How Greece set an example using online volunteering to battle COVID-19
Assistant Volunteer, a project of Nable Solutions, was born during the HackCoronaGreece online hackathon to better coordinate the efforts of volunteers. Today, Assistant Volunteer’s platform is part of the Greek Ministry of Health’s official response to eradicating the pandemic.
This year, online hackathons have proven to be a great source of ideation for easily scalable solutions during crises. From a shortage of medical equipment to caring for patients remotely, solutions to better manage the COVID-19 outbreak flourished globally. However, it was still to be discovered whether these solutions could be developed into mature products able to be integrated into the official’s response programs.
On April 7th-13th, in Berlin and Athens, the global tech community tackled the most pressing problems Greece faced due to COVID-19 outbreak during the HackCoronaGreece online hackathon organized by Data Natives, eHealth Forum and GFOSS with the support of GreeceVsVirus (an initiative by the Greek Ministry of Digital Governance, Ministry of Health, Ministry of Research & Innovation). Just two months later, Assistant Volunteer, matured its solution to the final stages of development and was selected by the Greek Ministry of Health to officially contribute to managing the COVID-19 pandemic in Greece.
The era of volunteering
COVID-19 paved the way to a new era of volunteerism in response to the crisis. Even though isolated from each other, volunteer movements across the globe found ways to dedicate their time and efforts to help the ones in need and introduce innovative and effective ways of helping humanity.
According to the United Nations, in Europe and Central Asia, the volunteer movement has been officially recognized by some governments for their services provided by volunteers during the COVID-19 pandemic. That’s exactly the case with HackCoronaGreece and the solutions that have been created by diverse communities.
One such solution, Assistant Volunteer, recognizes the problem of coordination – when thousands of people are gathering for a good cause, their efforts deserve outstanding management to maximize positive effects.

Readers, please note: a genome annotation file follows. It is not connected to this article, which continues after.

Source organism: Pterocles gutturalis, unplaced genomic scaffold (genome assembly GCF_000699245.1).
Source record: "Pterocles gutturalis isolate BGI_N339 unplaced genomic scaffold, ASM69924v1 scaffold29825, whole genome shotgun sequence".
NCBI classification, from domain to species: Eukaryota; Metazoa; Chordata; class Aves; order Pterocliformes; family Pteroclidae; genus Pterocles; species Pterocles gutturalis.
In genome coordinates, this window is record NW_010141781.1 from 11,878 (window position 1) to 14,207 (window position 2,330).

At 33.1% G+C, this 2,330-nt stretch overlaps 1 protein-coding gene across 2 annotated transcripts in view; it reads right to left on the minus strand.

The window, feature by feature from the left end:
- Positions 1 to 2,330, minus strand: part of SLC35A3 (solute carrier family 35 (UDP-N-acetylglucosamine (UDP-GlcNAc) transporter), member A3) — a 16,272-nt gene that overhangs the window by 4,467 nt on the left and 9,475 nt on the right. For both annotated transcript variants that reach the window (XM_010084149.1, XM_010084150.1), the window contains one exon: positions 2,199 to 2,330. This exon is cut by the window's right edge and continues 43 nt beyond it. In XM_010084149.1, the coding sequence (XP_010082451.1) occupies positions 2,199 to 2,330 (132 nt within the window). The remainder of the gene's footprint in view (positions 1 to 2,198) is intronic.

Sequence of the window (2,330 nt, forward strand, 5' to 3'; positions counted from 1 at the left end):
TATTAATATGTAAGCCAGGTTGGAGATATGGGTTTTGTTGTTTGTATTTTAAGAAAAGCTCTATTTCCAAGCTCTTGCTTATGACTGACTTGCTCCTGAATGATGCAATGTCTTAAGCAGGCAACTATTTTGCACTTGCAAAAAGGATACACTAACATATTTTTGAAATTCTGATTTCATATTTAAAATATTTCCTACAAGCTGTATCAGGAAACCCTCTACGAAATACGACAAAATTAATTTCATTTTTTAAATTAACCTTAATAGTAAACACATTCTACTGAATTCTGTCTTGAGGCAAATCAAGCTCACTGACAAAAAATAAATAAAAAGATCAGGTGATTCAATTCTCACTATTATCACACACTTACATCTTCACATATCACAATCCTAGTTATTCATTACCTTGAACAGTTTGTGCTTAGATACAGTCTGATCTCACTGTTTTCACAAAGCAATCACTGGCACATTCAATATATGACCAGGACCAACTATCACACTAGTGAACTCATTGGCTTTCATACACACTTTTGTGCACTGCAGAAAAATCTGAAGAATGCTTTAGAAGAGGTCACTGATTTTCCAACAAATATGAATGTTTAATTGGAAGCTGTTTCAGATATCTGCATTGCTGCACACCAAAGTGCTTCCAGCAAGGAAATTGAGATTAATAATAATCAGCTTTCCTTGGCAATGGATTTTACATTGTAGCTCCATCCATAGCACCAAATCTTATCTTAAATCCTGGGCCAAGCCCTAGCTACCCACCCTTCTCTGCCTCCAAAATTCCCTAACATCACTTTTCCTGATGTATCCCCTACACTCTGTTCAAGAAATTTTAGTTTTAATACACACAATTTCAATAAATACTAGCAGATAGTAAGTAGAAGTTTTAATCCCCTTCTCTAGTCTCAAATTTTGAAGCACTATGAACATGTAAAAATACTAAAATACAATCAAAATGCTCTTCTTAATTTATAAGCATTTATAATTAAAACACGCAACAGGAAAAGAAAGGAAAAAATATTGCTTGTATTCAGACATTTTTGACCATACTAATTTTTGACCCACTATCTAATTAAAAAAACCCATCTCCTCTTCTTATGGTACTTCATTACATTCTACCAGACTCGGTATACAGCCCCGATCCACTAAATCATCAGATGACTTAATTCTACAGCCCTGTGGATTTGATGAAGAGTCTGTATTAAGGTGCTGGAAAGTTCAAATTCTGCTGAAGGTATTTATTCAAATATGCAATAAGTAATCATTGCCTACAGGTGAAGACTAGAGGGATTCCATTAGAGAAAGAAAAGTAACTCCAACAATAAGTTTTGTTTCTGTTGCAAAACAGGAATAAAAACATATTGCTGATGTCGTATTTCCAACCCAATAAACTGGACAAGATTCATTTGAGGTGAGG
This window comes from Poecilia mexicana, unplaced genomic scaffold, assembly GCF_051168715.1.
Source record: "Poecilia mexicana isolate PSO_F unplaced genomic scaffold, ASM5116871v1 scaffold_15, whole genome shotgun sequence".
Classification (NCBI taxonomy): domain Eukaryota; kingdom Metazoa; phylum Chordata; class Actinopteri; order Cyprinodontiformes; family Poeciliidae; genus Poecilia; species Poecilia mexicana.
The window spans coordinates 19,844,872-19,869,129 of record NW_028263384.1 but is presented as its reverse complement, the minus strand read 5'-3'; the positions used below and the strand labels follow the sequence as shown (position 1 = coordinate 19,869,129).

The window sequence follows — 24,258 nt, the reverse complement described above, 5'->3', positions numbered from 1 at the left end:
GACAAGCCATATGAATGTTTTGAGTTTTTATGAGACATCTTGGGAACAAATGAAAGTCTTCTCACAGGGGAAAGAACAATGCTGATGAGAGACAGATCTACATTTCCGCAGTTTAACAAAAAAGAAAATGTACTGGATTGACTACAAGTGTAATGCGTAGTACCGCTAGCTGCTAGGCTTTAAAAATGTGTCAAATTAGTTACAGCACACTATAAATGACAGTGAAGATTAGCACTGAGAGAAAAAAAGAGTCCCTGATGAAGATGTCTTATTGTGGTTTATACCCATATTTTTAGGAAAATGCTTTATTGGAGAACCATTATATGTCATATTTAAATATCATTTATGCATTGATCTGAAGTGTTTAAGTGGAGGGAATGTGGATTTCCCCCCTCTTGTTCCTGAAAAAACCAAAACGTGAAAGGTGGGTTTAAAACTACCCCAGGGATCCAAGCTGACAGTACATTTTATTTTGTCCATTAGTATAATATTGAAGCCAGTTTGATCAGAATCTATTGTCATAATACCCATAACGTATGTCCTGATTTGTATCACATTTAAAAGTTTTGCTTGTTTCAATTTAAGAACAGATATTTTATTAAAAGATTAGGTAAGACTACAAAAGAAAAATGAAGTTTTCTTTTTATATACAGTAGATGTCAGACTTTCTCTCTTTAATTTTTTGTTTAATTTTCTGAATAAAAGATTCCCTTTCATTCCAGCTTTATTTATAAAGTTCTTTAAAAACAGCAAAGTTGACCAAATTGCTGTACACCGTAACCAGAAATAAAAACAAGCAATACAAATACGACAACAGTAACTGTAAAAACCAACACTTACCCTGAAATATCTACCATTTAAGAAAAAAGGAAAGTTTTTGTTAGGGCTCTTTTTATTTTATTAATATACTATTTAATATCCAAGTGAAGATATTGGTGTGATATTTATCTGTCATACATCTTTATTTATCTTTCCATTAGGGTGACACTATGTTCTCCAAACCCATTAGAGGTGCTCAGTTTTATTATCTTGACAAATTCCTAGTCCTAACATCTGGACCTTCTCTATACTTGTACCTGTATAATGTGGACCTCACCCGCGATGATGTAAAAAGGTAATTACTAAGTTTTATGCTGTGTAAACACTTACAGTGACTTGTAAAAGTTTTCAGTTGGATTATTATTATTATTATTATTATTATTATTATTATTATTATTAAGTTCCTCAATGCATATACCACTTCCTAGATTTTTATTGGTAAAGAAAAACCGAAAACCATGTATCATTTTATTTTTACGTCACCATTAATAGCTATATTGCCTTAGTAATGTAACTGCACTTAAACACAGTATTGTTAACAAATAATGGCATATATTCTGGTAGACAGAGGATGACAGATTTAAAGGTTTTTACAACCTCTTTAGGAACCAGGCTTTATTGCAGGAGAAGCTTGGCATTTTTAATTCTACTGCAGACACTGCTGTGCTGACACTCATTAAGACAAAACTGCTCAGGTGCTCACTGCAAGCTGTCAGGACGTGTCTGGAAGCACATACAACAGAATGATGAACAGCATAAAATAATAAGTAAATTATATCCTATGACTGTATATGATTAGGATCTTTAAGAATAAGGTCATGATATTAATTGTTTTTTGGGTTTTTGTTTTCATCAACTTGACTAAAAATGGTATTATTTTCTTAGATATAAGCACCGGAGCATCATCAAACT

What is Assistant Volunteer?
Assistant Volunteer was developed as part of the HackCoronaGreece hackathon by Nable Solutions, an award-winning startup providing software solutions with a social cause. Assistant Volunteer is an easy-to-use volunteer management software platform for organizations and government agencies. It can be configured to support organizations of all types and sizes to achieve modernization and upgrade of the operations, seamlessly with their workflow. Through the modular architecture design, organisations can coordinate volunteers through the web app and mobile app.
Any organization can register, create a profile, come up with actions needed, engage with the database of volunteers, track performance & measure impact.
Assistant Volunteer competed with 14 other teams to be selected in the finale of the HackCoronaGreece hackathon and continue the development of their idea. The solution was recognized by the Greek Ministry of Health and selected for assistance in further development.
Multinational pharma giant MSD Ssupports the project
Another influential supporter of the project is MSD, a pharmaceutical multinational company that contributed with an award for Assistant Volunteer wich is a monetary prize of 7.000 EUR.
Previously, MSD Greece donated 100,000 euros to the Ministry of Health “to strengthen the national greek health system and to protect its citizens”.
MSD also donated 800,000 masks to New York and New Jersey. Working with Bill and Melinda Gates Foundation and other healthcare companies, MSD contributes to pushing the development of the vaccine forward, diagnostic tools, and treatments to treat COVID-19 as soon as possible.
The Greek Ministry of Health included Assistant Volunteer in their official efforts to fight the pandemic and facilitated the population of the platform with 10000 volunteer profiles. Now, organizations can take the next steps in coordinating the volunteer movement in Greece and, potentially, beyond.
Author: Evgeniya Panova